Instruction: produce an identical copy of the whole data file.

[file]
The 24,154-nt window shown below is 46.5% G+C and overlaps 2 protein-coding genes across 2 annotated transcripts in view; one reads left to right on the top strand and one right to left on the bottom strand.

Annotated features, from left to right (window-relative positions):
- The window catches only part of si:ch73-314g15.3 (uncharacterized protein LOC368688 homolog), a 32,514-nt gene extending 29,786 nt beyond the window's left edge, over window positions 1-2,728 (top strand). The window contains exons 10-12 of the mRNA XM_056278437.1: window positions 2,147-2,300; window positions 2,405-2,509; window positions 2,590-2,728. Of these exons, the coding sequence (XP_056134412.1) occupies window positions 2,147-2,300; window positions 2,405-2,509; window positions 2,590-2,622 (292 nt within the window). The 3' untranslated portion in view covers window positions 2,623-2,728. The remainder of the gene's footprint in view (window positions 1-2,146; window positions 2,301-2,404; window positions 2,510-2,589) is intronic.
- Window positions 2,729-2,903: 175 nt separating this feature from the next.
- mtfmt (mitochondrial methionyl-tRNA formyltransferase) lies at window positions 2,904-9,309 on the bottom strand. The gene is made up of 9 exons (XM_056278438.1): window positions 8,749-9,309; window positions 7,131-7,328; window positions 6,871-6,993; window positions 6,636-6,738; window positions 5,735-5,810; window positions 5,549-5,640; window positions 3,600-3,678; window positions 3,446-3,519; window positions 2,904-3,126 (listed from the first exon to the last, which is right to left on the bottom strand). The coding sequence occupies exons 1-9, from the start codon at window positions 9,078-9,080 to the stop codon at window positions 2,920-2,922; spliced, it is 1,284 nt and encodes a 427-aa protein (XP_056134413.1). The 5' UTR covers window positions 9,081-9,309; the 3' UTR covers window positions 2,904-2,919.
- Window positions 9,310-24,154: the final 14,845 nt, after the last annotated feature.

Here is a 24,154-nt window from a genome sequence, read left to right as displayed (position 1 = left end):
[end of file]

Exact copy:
The 24,154-nt window shown below is 46.5% G+C and overlaps 2 protein-coding genes across 2 annotated transcripts in view; one reads left to right on the top strand and one right to left on the bottom strand.

Annotated features, from left to right (window-relative positions):
- The window catches only part of si:ch73-314g15.3 (uncharacterized protein LOC368688 homolog), a 32,514-nt gene extending 29,786 nt beyond the window's left edge, over window positions 1-2,728 (top strand). The window contains exons 10-12 of the mRNA XM_056278437.1: window positions 2,147-2,300; window positions 2,405-2,509; window positions 2,590-2,728. Of these exons, the coding sequence (XP_056134412.1) occupies window positions 2,147-2,300; window positions 2,405-2,509; window positions 2,590-2,622 (292 nt within the window). The 3' untranslated portion in view covers window positions 2,623-2,728. The remainder of the gene's footprint in view (window positions 1-2,146; window positions 2,301-2,404; window positions 2,510-2,589) is intronic.
- Window positions 2,729-2,903: 175 nt separating this feature from the next.
- mtfmt (mitochondrial methionyl-tRNA formyltransferase) lies at window positions 2,904-9,309 on the bottom strand. The gene is made up of 9 exons (XM_056278438.1): window positions 8,749-9,309; window positions 7,131-7,328; window positions 6,871-6,993; window positions 6,636-6,738; window positions 5,735-5,810; window positions 5,549-5,640; window positions 3,600-3,678; window positions 3,446-3,519; window positions 2,904-3,126 (listed from the first exon to the last, which is right to left on the bottom strand). The coding sequence occupies exons 1-9, from the start codon at window positions 9,078-9,080 to the stop codon at window positions 2,920-2,922; spliced, it is 1,284 nt and encodes a 427-aa protein (XP_056134413.1). The 5' UTR covers window positions 9,081-9,309; the 3' UTR covers window positions 2,904-2,919.
- Window positions 9,310-24,154: the final 14,845 nt, after the last annotated feature.

Here is a 24,154-nt window from a genome sequence, read left to right as displayed (position 1 = left end):